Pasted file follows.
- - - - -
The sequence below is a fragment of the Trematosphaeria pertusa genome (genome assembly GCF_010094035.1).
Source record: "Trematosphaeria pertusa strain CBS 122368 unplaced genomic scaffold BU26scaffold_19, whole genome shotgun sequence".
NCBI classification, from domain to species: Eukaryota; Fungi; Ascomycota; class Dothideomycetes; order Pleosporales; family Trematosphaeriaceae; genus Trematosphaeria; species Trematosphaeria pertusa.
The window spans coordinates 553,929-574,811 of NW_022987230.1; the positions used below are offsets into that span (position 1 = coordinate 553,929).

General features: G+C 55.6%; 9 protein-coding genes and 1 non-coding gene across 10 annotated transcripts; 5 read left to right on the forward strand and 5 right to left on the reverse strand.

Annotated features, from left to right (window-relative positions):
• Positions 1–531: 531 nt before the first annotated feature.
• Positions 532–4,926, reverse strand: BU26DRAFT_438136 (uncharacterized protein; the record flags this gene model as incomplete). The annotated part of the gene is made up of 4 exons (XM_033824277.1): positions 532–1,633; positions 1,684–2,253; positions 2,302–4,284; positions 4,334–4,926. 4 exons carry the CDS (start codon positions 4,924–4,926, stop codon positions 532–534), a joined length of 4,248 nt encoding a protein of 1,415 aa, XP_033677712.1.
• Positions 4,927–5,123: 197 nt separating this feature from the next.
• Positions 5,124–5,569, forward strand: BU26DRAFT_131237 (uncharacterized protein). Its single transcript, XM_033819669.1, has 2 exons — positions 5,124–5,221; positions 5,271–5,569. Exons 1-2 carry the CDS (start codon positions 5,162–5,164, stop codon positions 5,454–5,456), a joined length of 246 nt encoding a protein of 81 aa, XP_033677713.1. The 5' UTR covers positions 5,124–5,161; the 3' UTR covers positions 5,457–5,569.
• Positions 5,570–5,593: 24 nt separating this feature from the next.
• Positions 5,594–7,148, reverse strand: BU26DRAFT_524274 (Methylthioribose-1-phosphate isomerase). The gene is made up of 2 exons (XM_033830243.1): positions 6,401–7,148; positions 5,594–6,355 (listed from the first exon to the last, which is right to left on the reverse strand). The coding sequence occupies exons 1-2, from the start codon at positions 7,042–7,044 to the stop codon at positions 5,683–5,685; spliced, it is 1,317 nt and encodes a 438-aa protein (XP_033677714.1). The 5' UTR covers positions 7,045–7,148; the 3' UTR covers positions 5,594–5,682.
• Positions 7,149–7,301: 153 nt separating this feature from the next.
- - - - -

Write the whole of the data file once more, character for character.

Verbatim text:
The sequence below is a fragment of the Trematosphaeria pertusa genome (genome assembly GCF_010094035.1).
Source record: "Trematosphaeria pertusa strain CBS 122368 unplaced genomic scaffold BU26scaffold_19, whole genome shotgun sequence".
NCBI classification, from domain to species: Eukaryota; Fungi; Ascomycota; class Dothideomycetes; order Pleosporales; family Trematosphaeriaceae; genus Trematosphaeria; species Trematosphaeria pertusa.
The window spans coordinates 553,929-574,811 of NW_022987230.1; the positions used below are offsets into that span (position 1 = coordinate 553,929).

General features: G+C 55.6%; 9 protein-coding genes and 1 non-coding gene across 10 annotated transcripts; 5 read left to right on the forward strand and 5 right to left on the reverse strand.

Annotated features, from left to right (window-relative positions):
• Positions 1–531: 531 nt before the first annotated feature.
• Positions 532–4,926, reverse strand: BU26DRAFT_438136 (uncharacterized protein; the record flags this gene model as incomplete). The annotated part of the gene is made up of 4 exons (XM_033824277.1): positions 532–1,633; positions 1,684–2,253; positions 2,302–4,284; positions 4,334–4,926. 4 exons carry the CDS (start codon positions 4,924–4,926, stop codon positions 532–534), a joined length of 4,248 nt encoding a protein of 1,415 aa, XP_033677712.1.
• Positions 4,927–5,123: 197 nt separating this feature from the next.
• Positions 5,124–5,569, forward strand: BU26DRAFT_131237 (uncharacterized protein). Its single transcript, XM_033819669.1, has 2 exons — positions 5,124–5,221; positions 5,271–5,569. Exons 1-2 carry the CDS (start codon positions 5,162–5,164, stop codon positions 5,454–5,456), a joined length of 246 nt encoding a protein of 81 aa, XP_033677713.1. The 5' UTR covers positions 5,124–5,161; the 3' UTR covers positions 5,457–5,569.
• Positions 5,570–5,593: 24 nt separating this feature from the next.
• Positions 5,594–7,148, reverse strand: BU26DRAFT_524274 (Methylthioribose-1-phosphate isomerase). The gene is made up of 2 exons (XM_033830243.1): positions 6,401–7,148; positions 5,594–6,355 (listed from the first exon to the last, which is right to left on the reverse strand). The coding sequence occupies exons 1-2, from the start codon at positions 7,042–7,044 to the stop codon at positions 5,683–5,685; spliced, it is 1,317 nt and encodes a 438-aa protein (XP_033677714.1). The 5' UTR covers positions 7,045–7,148; the 3' UTR covers positions 5,594–5,682.
• Positions 7,149–7,301: 153 nt separating this feature from the next.